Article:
It is therefore clear that companies that recognize design as a strategic asset (rather then just its aesthetic value) perform much better than companies that do not.
Both UK and Sweden follow the same trend as in the US survey. The Design Index studies conducted by the Design Council of UK tracked 61 design-led household brands and found that they outperformed FTSE 100 by over 200% in a 10-year period. The Swedish Industrial Design Foundation went further by placing companies on a “design ladder”, with those that place on the top strategic importance on design driving the highest shareholder value, in comparison to businesses that are ignorant of design lying at the bottom.
Companies who have significant success usually have an appointed design director who is able to see and account for the business value of a design process, or have maintain long term working relationships with their designers. It is sometimes difficult to quantify design’s short-term impact on a business, and companies that lack the vision may find their hands tied when it comes to justifying their investment in design. Yet it is design that decides how to best position the product or service in a way that effectively addresses the target audience’s behaviour, desire and needs, allowing the business to be strongly poised in the market and successfully grow.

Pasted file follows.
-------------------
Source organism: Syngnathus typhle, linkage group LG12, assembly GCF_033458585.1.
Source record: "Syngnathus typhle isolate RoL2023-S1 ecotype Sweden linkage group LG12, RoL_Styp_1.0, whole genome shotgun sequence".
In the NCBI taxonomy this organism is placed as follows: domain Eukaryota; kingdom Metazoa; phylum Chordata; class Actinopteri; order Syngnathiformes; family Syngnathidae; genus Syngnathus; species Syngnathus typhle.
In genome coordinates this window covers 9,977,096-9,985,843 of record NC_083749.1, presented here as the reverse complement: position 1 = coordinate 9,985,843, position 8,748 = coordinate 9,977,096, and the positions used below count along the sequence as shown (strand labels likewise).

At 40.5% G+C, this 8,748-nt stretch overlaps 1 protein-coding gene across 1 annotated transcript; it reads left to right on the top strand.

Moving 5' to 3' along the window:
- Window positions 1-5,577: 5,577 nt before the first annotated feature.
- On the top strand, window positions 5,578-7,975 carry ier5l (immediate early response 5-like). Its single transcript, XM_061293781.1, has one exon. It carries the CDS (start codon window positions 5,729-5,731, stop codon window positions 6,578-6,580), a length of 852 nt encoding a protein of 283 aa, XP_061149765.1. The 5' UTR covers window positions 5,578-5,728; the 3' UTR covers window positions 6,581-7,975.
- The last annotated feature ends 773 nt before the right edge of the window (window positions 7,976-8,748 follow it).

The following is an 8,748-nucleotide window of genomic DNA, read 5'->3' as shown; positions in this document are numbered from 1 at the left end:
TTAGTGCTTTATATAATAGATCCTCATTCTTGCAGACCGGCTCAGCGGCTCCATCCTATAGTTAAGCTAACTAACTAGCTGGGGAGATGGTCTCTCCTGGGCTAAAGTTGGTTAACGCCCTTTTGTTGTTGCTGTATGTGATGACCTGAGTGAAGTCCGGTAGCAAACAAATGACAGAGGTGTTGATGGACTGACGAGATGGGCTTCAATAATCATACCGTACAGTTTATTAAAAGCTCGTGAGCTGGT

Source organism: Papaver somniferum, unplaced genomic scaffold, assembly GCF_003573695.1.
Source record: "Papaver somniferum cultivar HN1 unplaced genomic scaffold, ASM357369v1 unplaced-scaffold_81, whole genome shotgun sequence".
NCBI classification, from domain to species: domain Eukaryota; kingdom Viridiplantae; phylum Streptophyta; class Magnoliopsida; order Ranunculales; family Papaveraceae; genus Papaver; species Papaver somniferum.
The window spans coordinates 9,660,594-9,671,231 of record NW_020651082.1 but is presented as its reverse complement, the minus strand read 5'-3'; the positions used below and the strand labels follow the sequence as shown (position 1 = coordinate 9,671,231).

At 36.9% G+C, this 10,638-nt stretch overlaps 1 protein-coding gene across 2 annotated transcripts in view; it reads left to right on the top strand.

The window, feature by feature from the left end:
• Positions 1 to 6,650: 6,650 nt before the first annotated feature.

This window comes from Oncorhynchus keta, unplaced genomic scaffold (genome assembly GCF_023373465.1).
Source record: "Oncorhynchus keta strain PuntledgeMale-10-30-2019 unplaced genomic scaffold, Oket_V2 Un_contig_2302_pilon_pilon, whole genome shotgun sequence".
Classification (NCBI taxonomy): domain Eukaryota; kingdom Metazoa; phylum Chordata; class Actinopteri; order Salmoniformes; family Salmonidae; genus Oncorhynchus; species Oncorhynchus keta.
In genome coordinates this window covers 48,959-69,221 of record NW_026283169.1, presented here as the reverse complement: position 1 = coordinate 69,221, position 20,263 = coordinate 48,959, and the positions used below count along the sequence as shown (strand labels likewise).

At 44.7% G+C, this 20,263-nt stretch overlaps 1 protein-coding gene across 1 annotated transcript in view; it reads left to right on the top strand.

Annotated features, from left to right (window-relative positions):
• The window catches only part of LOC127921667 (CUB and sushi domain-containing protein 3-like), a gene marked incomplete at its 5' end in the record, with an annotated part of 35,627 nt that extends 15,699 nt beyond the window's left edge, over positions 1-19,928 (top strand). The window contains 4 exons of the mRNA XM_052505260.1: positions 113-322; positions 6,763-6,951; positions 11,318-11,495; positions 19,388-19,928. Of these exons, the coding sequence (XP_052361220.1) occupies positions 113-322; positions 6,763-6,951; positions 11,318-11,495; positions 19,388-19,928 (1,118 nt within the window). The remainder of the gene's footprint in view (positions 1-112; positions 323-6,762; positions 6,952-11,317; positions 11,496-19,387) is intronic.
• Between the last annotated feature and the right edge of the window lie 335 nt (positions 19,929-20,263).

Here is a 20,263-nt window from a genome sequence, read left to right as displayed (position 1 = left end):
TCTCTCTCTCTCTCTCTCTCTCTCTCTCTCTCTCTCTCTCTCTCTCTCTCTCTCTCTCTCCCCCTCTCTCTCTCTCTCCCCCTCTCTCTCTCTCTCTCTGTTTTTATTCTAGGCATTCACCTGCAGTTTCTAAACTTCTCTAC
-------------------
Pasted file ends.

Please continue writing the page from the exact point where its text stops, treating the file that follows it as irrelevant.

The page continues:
Thankfully, Chinese new generation seem to be basing their purchase on other values, especially those living in the coastal areas. They are rapidly upping their demands on products and services and are more than willing to pay premiums for quality.
The reach of design extends not just to US conglomerates, but also to startups. Young entrepreneurs now start their own microbrands using crowdfunding platforms such as Kickstarter and Indiegogo, and design is vital to their success from the moment of inception. It is imperative for startup companies to incorporate design in their business strategy development, the earlier the better. In devising their strategies, bear in mind a design thinking attitude: how to engage our customers and enhance our competitiveness through design? Design should be the core of your business strategy, culture and day-to-day operations.
To meet this requirement, a company quickly need to learn how to incorporate a design process that enables the company to design products that customer actually care about. It starts with recognizing human intuition and feeding the ability to provide products and services that are based not on what you can produce with current manufacturing setup, but rather on a defined customer need. Incorporate three principles in your existing operations, products and services: inspiration, ideation and implementation.